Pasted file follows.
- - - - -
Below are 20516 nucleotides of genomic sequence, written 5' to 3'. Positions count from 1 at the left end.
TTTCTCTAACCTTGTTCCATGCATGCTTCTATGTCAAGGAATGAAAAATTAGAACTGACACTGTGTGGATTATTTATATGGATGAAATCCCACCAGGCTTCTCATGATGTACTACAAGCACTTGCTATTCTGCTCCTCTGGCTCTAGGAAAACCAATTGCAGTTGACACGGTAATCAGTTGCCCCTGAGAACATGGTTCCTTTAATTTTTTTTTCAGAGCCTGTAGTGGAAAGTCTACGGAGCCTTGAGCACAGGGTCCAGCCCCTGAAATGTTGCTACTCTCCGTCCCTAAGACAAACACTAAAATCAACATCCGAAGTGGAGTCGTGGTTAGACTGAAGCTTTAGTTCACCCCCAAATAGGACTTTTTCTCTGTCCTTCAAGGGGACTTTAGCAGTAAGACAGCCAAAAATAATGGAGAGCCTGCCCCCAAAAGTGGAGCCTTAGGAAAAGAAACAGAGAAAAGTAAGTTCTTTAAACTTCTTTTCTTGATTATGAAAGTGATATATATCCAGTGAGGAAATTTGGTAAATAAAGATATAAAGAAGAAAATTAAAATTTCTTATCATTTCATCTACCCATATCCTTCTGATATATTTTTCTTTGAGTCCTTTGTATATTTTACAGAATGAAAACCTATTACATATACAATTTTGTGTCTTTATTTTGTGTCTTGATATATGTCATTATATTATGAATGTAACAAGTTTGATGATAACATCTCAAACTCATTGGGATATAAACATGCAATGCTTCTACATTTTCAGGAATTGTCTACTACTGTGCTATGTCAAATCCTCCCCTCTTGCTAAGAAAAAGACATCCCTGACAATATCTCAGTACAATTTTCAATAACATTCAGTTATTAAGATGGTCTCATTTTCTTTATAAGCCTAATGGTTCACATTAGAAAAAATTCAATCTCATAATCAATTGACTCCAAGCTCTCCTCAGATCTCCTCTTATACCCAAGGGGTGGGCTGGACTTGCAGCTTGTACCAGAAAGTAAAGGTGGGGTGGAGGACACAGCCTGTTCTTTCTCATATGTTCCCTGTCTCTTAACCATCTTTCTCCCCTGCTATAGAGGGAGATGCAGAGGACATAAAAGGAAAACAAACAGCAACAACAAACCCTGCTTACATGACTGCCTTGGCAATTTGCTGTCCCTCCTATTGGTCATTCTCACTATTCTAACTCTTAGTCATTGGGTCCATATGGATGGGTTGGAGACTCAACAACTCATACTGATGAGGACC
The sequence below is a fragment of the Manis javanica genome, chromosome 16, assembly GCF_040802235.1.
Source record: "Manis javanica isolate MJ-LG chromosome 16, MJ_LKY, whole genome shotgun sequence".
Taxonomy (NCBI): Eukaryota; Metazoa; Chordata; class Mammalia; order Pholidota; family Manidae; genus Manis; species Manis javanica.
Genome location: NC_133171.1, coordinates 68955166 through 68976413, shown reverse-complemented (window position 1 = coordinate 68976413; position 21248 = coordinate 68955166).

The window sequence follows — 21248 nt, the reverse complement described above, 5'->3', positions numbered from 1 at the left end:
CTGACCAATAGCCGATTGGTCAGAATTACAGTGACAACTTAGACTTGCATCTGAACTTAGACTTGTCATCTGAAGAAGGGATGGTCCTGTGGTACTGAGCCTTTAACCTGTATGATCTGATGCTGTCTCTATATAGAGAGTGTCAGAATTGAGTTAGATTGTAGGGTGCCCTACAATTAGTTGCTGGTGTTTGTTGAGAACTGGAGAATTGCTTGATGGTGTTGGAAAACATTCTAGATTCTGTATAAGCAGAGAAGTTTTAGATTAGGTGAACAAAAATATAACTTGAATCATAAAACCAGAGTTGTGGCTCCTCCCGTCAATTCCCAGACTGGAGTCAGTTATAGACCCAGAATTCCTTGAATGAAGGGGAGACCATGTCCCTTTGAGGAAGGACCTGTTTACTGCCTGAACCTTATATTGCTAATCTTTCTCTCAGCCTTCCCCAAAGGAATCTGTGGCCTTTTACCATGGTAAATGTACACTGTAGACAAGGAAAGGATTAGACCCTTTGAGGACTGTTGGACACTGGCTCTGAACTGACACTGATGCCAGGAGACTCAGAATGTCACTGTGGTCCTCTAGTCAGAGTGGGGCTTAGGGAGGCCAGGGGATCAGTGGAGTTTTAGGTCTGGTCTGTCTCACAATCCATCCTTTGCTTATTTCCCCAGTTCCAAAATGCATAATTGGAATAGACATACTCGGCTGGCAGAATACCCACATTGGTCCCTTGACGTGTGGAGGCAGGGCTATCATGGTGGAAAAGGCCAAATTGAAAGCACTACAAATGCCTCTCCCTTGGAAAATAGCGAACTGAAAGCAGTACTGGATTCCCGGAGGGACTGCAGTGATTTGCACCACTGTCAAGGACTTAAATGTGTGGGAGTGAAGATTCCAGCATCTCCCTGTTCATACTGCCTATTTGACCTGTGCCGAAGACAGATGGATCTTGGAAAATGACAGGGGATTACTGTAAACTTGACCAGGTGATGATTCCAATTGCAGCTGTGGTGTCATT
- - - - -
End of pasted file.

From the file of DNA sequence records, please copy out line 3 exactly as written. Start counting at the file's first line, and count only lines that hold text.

The sequence below is a fragment of the Manis javanica genome, chromosome 16, assembly GCF_040802235.1.